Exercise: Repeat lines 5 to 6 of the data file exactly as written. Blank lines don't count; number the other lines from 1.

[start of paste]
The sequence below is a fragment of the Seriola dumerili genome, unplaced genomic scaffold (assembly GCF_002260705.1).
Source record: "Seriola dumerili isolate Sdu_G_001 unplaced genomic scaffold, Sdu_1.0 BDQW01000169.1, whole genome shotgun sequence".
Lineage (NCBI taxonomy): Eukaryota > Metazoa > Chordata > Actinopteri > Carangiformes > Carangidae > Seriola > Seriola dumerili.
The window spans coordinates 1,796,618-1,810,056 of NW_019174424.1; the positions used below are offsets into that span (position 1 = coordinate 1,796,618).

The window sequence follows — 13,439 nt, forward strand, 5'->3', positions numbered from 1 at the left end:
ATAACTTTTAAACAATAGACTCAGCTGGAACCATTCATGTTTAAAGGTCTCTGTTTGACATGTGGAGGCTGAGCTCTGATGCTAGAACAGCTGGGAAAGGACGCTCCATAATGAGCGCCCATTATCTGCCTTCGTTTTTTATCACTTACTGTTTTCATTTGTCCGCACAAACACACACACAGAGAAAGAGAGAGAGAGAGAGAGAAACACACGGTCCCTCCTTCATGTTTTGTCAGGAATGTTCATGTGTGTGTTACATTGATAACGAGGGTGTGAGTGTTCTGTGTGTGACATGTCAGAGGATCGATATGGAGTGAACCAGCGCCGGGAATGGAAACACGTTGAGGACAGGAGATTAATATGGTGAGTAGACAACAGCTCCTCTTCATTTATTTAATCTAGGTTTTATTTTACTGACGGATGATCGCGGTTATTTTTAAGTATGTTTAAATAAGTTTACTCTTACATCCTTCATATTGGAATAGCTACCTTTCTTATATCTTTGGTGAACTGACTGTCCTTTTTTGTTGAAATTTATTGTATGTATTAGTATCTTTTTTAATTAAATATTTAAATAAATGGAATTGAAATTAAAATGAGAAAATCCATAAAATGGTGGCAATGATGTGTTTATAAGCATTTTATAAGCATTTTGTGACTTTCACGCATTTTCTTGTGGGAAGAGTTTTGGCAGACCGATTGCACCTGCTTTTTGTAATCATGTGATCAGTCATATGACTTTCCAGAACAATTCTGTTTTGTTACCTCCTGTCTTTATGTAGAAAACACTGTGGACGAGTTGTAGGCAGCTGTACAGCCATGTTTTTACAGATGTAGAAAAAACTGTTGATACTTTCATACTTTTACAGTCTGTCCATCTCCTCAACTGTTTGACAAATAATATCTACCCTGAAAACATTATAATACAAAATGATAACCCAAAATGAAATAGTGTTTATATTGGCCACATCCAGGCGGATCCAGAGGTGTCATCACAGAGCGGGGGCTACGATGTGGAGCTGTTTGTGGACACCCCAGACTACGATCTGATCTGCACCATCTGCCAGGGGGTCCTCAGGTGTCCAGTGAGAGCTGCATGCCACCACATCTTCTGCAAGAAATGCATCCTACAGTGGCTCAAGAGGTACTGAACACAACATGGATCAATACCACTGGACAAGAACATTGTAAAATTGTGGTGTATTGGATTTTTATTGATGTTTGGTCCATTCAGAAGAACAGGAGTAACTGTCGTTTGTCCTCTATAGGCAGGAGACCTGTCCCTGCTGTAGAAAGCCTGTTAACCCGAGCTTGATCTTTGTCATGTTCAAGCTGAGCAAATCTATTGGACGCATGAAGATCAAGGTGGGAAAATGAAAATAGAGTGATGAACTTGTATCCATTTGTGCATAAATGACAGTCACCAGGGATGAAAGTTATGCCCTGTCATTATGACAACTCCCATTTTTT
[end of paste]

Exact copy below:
The window sequence follows — 13,439 nt, forward strand, 5'->3', positions numbered from 1 at the left end:
ATAACTTTTAAACAATAGACTCAGCTGGAACCATTCATGTTTAAAGGTCTCTGTTTGACATGTGGAGGCTGAGCTCTGATGCTAGAACAGCTGGGAAAGGACGCTCCATAATGAGCGCCCATTATCTGCCTTCGTTTTTTATCACTTACTGTTTTCATTTGTCCGCACAAACACACACACAGAGAAAGAGAGAGAGAGAGAGAGAAACACACGGTCCCTCCTTCATGTTTTGTCAGGAATGTTCATGTGTGTGTTACATTGATAACGAGGGTGTGAGTGTTCTGTGTGTGACATGTCAGAGGATCGATATGGAGTGAACCAGCGCCGGGAATGGAAACACGTTGAGGACAGGAGATTAATATGGTGAGTAGACAACAGCTCCTCTTCATTTATTTAATCTAGGTTTTATTTTACTGACGGATGATCGCGGTTATTTTTAAGTATGTTTAAATAAGTTTACTCTTACATCCTTCATATTGGAATAGCTACCTTTCTTATATCTTTGGTGAACTGACTGTCCTTTTTTGTTGAAATTTATTGTATGTATTAGTATCTTTTTTAATTAAATATTTAAATAAATGGAATTGAAATTAAAATGAGAAAATCCATAAAATGGTGGCAATGATGTGTTTATAAGCATTTTATAAGCATTTTGTGACTTTCACGCATTTTCTTGTGGGAAGAGTTTTGGCAGACCGATTGCACCTGCTTTTTGTAATCATGTGATCAGTCATATGACTTTCCAGAACAATTCTGTTTTGTTACCTCCTGTCTTTATGTAGAAAACACTGTGGACGAGTTGTAGGCAGCTGTACAGCCATGTTTTTACAGATGTAGAAAAAACTGTTGATACTTTCATACTTTTACAGTCTGTCCATCTCCTCAACTGTTTGACAAATAATATCTACCCTGAAAACATTATAATACAAAATGATAACCCAAAATGAAATAGTGTTTATATTGGCCACATCCAGGCGGATCCAGAGGTGTCATCACAGAGCGGGGGCTACGATGTGGAGCTGTTTGTGGACACCCCAGACTACGATCTGATCTGCACCATCTGCCAGGGGGTCCTCAGGTGTCCAGTGAGAGCTGCATGCCACCACATCTTCTGCAAGAAATGCATCCTACAGTGGCTCAAGAGGTACTGAACACAACATGGATCAATACCACTGGACAAGAACATTGTAAAATTGTGGTGTATTGGATTTTTATTGATGTTTGGTCCATTCAGAAGAACAGGAGTAACTGTCGTTTGTCCTCTATAGGCAGGAGACCTGTCCCTGCTGTAGAAAGCCTGTTAACCCGAGCTTGATCTTTGTCATGTTCAAGCTGAGCAAATCTATTGGACGCATGAAGATCAAGGTGGGAAAATGAAAATAGAGTGATGAACTTGTATCCATTTGTGCATAAATGACAGTCACCAGGGATGAAAGTTATGCCCTGTCATTATGACAACTCCCATTTTTT